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  1. It's possible to automagically render bylines (-- Main.JonathanCline - 29 Aug 2003) in a specific style.
  2. It's possible to automagically render different author text in different styles in-line, similar to the way email clients change font color for different authors in a thread. Example:
    • This is a paragraph written by one author. -- Main.AuthorOne - 22 Aug 2003
      • This is a followup to that paragraph. -- Main.AuthorTwo - 26 Aug 2003
        • I will follow up to your comment here. -- Main.AuthorThree - 30 Aug 2003
  3. It's possible to use CSS to create a new layer which overlaps the bottom layer and contains bylines in a specific screen position, or draws boxes around author's content. Example: a column on the right contains the author, a column on the left contains that author's blocks of text.
    • For limited numbers of authors, different colors can be used, so that a bar of color on the margin along the text indicates lines written by that author.
  4. It's possible to automagically perform style changes for nesting levels on email/news messages. Example:
> In message 123, AuthorOne writes:
>> In message 120, AuthorTwo writes:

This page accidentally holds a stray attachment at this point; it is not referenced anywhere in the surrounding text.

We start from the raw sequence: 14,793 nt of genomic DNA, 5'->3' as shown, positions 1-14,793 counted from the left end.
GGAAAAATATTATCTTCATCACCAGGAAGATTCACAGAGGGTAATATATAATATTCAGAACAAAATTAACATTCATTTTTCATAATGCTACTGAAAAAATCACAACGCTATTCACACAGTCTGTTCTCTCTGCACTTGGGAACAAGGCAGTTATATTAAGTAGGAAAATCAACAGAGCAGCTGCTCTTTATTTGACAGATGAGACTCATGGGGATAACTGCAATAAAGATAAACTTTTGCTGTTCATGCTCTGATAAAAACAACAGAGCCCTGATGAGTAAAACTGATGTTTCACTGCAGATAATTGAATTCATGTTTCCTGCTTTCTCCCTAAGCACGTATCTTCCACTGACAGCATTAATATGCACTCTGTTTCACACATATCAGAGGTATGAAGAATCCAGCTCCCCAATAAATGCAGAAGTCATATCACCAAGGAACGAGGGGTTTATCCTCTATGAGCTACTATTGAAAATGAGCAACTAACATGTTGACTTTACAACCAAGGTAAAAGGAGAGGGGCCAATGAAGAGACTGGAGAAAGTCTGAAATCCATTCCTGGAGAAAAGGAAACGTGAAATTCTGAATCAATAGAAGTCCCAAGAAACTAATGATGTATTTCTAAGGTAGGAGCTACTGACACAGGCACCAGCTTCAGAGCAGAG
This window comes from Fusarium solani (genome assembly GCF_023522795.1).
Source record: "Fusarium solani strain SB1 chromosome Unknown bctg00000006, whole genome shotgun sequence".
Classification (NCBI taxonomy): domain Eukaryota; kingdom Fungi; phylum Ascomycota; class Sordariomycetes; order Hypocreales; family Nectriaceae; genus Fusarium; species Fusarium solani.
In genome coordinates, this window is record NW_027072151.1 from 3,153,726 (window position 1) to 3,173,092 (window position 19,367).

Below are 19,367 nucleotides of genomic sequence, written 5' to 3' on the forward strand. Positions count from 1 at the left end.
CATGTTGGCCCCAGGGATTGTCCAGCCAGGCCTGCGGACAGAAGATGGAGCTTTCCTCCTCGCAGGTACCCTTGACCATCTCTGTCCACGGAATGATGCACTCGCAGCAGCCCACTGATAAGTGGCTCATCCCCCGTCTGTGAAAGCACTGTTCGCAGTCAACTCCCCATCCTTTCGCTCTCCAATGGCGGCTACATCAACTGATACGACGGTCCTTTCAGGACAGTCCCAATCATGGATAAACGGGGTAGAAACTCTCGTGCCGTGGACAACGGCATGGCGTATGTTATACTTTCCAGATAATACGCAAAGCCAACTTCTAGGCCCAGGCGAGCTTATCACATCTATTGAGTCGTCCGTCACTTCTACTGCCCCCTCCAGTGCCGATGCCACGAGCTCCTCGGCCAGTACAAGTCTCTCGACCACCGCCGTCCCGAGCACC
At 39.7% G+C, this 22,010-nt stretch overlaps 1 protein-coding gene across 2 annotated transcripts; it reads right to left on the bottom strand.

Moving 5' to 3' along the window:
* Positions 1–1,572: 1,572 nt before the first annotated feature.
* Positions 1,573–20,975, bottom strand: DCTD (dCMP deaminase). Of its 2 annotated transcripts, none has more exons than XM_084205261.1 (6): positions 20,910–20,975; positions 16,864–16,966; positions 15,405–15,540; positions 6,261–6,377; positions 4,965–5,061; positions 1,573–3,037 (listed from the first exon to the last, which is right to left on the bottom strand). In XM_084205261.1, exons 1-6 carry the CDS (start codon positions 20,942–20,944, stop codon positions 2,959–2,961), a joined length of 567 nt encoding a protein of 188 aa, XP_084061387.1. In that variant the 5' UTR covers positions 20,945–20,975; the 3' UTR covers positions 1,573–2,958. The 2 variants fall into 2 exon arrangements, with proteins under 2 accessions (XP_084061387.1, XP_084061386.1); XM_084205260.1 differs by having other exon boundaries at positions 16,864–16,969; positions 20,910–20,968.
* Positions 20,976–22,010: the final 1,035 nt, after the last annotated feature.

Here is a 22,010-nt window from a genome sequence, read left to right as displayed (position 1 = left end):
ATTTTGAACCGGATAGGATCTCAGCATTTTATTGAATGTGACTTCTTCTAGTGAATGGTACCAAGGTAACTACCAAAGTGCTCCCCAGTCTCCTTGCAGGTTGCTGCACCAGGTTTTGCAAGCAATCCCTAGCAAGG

>>> In message 114, AuthorThree writes:
>>>
>>> Hello, I am AuthorThree.
>>>
>> Hello, AuthorThree, I am AuthorTwo.
>>
> Hello, both of you, I am AuthorOne.
>

might render as:

Hello, I am AuthorThree. -- AuthorThree, message 114
Hello, AuthorThree, I am AuthorTwo. -- AuthorTwo, message 120
Hello, both of you, I am AuthorOne. -- AuthorOne, message 123

Or, well, you get the idea.

  • For colorizing changes to the topic on a by-author basis, a simple bar would be used like so. This is an illustration using tables but a different implementation would be far better! (Hopefully the colors are visible on all browsers; I'm not sure if there are ambiguities in rendering color within empty table cells.) This is a form of showing minimal diffs as part of the topic.
    • cookies could be used to timestamp each user's last view of a topic, which would allow the view to actually correspond to text which is new.

This is a paragraph which is the old topic text.

This is a paragraph which is the first new topic text.

This is a paragraph which is the second, newer topic text.

This is a paragraph which is the third, the newest, topic text.

References

-- JonathanCline - 29 Aug 2003

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Topic revision: r2 - 2003-09-11 - JonathanCline
 
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